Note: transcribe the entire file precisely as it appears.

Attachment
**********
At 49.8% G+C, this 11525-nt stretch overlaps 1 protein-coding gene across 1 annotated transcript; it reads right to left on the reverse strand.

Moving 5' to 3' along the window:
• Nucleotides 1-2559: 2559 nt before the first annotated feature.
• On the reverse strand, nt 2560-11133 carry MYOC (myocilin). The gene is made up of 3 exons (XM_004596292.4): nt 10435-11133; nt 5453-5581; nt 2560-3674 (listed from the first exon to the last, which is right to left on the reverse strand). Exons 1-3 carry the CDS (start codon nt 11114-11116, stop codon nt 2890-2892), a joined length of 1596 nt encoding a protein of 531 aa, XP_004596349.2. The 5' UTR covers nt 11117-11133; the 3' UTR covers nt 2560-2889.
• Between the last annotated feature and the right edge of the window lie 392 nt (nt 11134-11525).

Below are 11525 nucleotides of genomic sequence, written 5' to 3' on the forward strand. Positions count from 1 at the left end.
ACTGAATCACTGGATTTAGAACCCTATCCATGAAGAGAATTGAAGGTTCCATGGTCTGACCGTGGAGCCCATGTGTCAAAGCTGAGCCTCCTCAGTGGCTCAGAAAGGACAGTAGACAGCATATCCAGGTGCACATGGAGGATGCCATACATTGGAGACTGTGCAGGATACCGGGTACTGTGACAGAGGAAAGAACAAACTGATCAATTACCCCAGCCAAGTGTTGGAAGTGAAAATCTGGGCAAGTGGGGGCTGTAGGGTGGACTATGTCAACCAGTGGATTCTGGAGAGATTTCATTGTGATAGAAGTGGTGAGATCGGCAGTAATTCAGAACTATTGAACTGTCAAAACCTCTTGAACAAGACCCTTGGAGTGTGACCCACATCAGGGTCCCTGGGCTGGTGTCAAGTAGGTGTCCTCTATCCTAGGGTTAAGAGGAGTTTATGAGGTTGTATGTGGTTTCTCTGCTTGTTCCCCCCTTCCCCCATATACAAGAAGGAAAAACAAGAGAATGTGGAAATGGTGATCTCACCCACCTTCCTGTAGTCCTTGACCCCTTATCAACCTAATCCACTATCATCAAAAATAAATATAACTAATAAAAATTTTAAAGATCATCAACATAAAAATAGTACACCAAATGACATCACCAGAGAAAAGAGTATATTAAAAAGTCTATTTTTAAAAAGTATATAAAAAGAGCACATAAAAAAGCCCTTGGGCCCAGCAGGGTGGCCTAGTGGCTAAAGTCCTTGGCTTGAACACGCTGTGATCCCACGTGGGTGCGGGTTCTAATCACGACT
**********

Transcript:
At 49.8% G+C, this 11525-nt stretch overlaps 1 protein-coding gene across 1 annotated transcript; it reads right to left on the reverse strand.

Moving 5' to 3' along the window:
• Nucleotides 1-2559: 2559 nt before the first annotated feature.
• On the reverse strand, nt 2560-11133 carry MYOC (myocilin). The gene is made up of 3 exons (XM_004596292.4): nt 10435-11133; nt 5453-5581; nt 2560-3674 (listed from the first exon to the last, which is right to left on the reverse strand). Exons 1-3 carry the CDS (start codon nt 11114-11116, stop codon nt 2890-2892), a joined length of 1596 nt encoding a protein of 531 aa, XP_004596349.2. The 5' UTR covers nt 11117-11133; the 3' UTR covers nt 2560-2889.
• Between the last annotated feature and the right edge of the window lie 392 nt (nt 11134-11525).

Below are 11525 nucleotides of genomic sequence, written 5' to 3' on the forward strand. Positions count from 1 at the left end.
ACTGAATCACTGGATTTAGAACCCTATCCATGAAGAGAATTGAAGGTTCCATGGTCTGACCGTGGAGCCCATGTGTCAAAGCTGAGCCTCCTCAGTGGCTCAGAAAGGACAGTAGACAGCATATCCAGGTGCACATGGAGGATGCCATACATTGGAGACTGTGCAGGATACCGGGTACTGTGACAGAGGAAAGAACAAACTGATCAATTACCCCAGCCAAGTGTTGGAAGTGAAAATCTGGGCAAGTGGGGGCTGTAGGGTGGACTATGTCAACCAGTGGATTCTGGAGAGATTTCATTGTGATAGAAGTGGTGAGATCGGCAGTAATTCAGAACTATTGAACTGTCAAAACCTCTTGAACAAGACCCTTGGAGTGTGACCCACATCAGGGTCCCTGGGCTGGTGTCAAGTAGGTGTCCTCTATCCTAGGGTTAAGAGGAGTTTATGAGGTTGTATGTGGTTTCTCTGCTTGTTCCCCCCTTCCCCCATATACAAGAAGGAAAAACAAGAGAATGTGGAAATGGTGATCTCACCCACCTTCCTGTAGTCCTTGACCCCTTATCAACCTAATCCACTATCATCAAAAATAAATATAACTAATAAAAATTTTAAAGATCATCAACATAAAAATAGTACACCAAATGACATCACCAGAGAAAAGAGTATATTAAAAAGTCTATTTTTAAAAAGTATATAAAAAGAGCACATAAAAAAGCCCTTGGGCCCAGCAGGGTGGCCTAGTGGCTAAAGTCCTTGGCTTGAACACGCTGTGATCCCACGTGGGTGCGGGTTCTAATCACGACT